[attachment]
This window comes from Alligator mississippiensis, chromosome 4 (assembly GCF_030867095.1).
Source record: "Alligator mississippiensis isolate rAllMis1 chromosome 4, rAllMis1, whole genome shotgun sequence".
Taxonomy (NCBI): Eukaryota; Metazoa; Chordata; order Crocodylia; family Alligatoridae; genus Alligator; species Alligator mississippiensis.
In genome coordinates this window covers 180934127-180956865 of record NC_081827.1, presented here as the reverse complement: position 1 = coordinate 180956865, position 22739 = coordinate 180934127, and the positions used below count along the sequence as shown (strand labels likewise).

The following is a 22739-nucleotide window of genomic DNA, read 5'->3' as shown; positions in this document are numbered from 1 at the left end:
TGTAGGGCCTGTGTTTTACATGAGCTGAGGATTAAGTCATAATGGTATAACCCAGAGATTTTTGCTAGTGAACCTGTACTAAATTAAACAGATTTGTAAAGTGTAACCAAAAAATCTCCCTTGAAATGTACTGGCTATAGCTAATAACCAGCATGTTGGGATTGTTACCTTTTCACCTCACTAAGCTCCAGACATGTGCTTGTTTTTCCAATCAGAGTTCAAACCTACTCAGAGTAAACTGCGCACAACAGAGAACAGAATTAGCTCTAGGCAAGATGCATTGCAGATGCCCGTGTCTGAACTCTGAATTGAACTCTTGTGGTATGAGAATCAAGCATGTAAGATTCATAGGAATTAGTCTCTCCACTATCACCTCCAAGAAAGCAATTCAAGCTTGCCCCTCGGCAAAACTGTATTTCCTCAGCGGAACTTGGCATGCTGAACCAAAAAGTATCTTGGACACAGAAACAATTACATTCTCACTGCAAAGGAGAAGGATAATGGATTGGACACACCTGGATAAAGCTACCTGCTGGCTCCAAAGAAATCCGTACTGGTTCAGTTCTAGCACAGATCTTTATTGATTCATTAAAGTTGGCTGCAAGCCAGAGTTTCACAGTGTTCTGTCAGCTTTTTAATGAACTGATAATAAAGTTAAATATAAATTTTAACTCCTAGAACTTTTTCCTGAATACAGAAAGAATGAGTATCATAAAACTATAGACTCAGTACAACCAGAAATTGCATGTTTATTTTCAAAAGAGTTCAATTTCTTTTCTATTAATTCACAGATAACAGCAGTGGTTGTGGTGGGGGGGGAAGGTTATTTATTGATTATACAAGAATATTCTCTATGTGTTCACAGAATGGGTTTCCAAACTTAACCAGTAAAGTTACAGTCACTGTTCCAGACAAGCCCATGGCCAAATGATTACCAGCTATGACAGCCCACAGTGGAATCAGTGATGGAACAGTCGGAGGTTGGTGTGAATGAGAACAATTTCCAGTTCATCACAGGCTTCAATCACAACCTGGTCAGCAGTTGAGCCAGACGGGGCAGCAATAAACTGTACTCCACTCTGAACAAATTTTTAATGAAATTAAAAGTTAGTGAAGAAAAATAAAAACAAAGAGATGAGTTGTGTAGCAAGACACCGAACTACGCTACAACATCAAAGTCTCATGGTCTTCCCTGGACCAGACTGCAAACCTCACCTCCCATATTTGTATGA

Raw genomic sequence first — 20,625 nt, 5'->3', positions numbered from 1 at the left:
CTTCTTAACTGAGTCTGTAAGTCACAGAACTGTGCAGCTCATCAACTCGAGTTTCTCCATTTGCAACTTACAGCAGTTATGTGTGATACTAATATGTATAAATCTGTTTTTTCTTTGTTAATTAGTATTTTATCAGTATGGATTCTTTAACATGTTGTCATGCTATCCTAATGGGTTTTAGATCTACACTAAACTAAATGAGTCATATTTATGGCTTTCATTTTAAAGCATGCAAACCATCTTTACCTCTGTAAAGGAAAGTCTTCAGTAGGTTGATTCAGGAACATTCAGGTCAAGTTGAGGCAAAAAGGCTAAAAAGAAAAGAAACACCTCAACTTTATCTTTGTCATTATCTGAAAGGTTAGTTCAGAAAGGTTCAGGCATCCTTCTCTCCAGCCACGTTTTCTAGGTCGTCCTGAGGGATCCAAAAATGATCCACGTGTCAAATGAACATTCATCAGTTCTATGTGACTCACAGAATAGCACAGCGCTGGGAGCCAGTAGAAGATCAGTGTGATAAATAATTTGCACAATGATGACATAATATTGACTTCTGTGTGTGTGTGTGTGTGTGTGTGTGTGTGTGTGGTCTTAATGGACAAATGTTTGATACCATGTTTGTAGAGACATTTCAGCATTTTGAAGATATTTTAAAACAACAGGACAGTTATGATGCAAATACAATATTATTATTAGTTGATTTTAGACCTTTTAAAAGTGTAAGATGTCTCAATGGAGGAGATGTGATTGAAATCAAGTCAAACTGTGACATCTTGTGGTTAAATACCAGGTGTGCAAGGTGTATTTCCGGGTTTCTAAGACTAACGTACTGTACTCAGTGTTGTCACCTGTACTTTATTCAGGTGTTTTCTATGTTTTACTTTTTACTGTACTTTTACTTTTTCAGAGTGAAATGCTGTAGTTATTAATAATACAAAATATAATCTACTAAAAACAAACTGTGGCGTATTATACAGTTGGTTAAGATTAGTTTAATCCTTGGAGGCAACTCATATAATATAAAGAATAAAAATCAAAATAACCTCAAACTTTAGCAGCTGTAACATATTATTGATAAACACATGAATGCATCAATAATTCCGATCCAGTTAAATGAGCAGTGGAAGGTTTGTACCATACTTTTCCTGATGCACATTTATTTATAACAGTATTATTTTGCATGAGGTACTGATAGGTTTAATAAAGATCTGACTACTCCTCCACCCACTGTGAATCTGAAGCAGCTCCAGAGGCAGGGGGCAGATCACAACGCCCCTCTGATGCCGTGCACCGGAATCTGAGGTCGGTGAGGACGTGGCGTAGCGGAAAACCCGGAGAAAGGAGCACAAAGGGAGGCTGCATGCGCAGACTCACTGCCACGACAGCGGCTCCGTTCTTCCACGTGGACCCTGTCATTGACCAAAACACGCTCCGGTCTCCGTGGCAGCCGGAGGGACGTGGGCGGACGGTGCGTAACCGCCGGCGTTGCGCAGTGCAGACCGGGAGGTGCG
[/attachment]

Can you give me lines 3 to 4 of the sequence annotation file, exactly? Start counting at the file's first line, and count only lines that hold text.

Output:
Taxonomy (NCBI): Eukaryota; Metazoa; Chordata; order Crocodylia; family Alligatoridae; genus Alligator; species Alligator mississippiensis.
In genome coordinates this window covers 180934127-180956865 of record NC_081827.1, presented here as the reverse complement: position 1 = coordinate 180956865, position 22739 = coordinate 180934127, and the positions used below count along the sequence as shown (strand labels likewise).